It’s that time again, time to update your calendars with your child’s schoolyear commitments, whether they be music lessons, sports practices, afterschool art or robotics programs. Our children are busier than ever! As you work on penciling it all in, consider scheduling time for nature. Exposure to the natural world plays a critical role in child development and acts as an important de-stressor (www.texaschildreninnature.org/resources/research) but yet is often overlooked as we commit our children to other activities.
What does scheduling time for nature look like? What does it mean to commit to nature for an hour or so once or twice a week? For every family and every child this commitment may look different. The specifics may change from week to week as you and your children dabble and explore abundant opportunities to get outdoors around Houston and learn what catches your interest. What is important is that spending time in nature or appreciating the natural world becomes a priority as we fill our children’s (and family) calendars. Penciling in time for nature and treating it as a commitment just as we would soccer or drama or coding classes will not only benefit our children’s development, and reduce their stress, but it will also ensure that they grow up understanding, respecting, valuing, and hopefully protecting the natural world.
So, what are the possibilities? Here are some ways we suggest your child, or even your whole family together, might commit to nature:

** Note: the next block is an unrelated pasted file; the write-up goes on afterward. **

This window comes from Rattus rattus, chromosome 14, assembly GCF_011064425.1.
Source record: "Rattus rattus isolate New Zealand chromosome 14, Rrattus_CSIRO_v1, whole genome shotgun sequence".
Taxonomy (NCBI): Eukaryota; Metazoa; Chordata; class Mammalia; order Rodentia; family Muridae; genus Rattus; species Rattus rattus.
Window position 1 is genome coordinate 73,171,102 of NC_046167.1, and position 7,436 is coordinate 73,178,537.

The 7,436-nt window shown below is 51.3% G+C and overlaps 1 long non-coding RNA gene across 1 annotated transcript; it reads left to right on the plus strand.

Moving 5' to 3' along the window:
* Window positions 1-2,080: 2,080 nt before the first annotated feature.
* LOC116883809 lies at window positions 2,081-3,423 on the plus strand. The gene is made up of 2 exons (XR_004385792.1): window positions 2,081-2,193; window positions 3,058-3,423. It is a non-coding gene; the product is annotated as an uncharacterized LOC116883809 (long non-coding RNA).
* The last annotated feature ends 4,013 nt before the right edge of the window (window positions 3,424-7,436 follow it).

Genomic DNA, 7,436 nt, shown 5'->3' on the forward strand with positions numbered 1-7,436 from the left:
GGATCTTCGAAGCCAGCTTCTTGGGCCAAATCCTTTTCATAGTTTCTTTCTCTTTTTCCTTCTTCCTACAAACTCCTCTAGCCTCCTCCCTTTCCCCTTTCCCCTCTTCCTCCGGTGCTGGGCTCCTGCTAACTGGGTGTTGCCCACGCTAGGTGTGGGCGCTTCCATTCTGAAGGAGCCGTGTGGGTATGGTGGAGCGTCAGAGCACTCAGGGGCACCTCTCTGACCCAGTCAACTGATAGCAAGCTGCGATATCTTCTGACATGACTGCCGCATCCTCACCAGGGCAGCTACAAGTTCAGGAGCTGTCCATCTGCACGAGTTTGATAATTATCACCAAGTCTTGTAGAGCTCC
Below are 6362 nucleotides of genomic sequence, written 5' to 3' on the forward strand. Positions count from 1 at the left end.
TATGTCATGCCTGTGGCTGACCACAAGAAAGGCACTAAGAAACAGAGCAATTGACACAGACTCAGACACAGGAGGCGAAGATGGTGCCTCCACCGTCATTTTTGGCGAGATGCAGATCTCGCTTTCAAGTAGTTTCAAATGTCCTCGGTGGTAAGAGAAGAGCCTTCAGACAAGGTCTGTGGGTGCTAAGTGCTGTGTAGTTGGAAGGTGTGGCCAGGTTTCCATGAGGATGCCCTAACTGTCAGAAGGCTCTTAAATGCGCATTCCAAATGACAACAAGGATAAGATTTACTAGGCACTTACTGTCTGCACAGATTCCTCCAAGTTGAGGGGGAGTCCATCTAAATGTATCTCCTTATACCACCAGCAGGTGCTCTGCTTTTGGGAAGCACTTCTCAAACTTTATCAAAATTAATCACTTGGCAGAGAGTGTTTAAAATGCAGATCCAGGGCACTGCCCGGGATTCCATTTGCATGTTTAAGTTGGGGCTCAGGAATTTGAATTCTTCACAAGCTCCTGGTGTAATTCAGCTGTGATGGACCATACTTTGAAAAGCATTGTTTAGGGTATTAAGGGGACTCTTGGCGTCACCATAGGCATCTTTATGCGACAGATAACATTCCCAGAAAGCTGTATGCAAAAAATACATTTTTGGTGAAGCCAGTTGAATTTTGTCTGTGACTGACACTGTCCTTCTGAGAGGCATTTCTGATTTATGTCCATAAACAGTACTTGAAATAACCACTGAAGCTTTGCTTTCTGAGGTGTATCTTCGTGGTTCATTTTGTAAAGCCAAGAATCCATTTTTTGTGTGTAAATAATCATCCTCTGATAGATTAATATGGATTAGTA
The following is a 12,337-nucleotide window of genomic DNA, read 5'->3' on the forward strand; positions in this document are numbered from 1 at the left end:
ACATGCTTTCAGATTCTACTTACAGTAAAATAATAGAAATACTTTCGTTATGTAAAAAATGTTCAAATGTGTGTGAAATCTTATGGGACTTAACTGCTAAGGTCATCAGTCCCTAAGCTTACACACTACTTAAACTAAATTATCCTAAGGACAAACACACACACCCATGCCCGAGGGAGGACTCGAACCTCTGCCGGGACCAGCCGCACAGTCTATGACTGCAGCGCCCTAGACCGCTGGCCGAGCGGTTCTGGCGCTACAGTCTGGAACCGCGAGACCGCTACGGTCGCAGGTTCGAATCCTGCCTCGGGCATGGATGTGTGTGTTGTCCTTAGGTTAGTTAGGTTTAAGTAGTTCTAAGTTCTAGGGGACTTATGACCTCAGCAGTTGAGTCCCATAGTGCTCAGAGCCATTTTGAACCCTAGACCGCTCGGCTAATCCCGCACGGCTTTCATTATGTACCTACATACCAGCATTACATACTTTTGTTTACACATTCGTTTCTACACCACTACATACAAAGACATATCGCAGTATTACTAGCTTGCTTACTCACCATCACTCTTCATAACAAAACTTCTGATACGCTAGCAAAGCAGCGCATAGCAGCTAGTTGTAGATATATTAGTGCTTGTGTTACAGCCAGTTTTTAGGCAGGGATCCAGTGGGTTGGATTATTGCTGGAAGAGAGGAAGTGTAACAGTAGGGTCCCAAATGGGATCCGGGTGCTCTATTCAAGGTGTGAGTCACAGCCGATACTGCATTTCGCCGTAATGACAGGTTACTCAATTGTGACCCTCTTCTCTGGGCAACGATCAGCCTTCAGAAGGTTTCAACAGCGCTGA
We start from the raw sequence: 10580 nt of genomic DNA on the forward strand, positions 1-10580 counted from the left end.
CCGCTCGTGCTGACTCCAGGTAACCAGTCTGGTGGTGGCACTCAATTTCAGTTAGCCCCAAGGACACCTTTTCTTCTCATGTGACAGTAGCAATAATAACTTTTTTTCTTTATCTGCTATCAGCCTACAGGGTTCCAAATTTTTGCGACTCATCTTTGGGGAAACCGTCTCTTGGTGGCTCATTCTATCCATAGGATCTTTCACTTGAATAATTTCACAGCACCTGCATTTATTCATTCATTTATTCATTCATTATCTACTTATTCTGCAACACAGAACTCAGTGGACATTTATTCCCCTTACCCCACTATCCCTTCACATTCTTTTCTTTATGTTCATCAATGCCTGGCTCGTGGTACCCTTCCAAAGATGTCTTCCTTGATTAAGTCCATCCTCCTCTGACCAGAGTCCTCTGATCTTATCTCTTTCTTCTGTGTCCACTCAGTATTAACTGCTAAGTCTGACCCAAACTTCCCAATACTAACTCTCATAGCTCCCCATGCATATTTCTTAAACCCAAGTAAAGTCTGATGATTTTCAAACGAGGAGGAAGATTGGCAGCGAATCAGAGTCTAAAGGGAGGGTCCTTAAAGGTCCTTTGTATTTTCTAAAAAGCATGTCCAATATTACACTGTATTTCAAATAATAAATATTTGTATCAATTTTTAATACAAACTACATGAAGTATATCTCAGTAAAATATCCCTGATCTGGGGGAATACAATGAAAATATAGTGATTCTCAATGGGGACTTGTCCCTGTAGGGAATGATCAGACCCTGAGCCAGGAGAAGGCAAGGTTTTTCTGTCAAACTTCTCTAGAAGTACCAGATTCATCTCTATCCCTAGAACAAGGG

- Signing up for structured classes or scheduled programs at a local nature center. The Nature Discovery Center offers Curious Kids for preschoolers and Junior Scientists for elementary aged students.
- Spending time outside at a nature park – playing, exploring, observing. Russ Pitman Park offers shady trails, ponds, a nature play area, interpretive signage and has abundant local wildlife. Try taking informal “field trips” to other area nature parks like Edith L. Moore Nature Sanctuary, the Houston Arboretum, Jesse Jones Park and Nature Center, or Brazos Bend State Park and the George Observatory.
- Volunteering for neighborhood or park clean-up with an organization or simply picking up trash as a family.
- Participating in citizen science and making valuable contributions to science by observing and recording local bees, butterflies, birds, or plants via a free SciStarter.com account.
- Gardening together in your own yard or in a community garden.
- Getting a little dirty with messy outdoor nature play. The sandbox and loose parts play materials in the Nature Play Area in Russ Pitman Park offer great opportunities to get a little dirty!
- Hiking or bike riding on local trails. The Newcastle Trail is a nice, wide trail for family bike rides. With the new bike pump and repair station and bike racks, Russ Pitman Park makes a great pitstop for bike riders of all ages. The Bayou Greenways trail projects along Brays Bayou and White Oak Bayou are also worth exploring and may provide glimpses of our urban wildlife.
- Trying out geocaching (geocaching.com) as a family. It’s like a scavenger hunt that the whole world is always playing (in secret).
- Requesting a behind the scenes tour of a local recycling center or wildlife rehabilitation facility. The Texas Wildlife Rehabilitation Center and Wildlife Center of Texas have a wealth of experience caring for orphaned and injured animals and can offer great advice about what you can do if you encounter wildlife that may be in distress.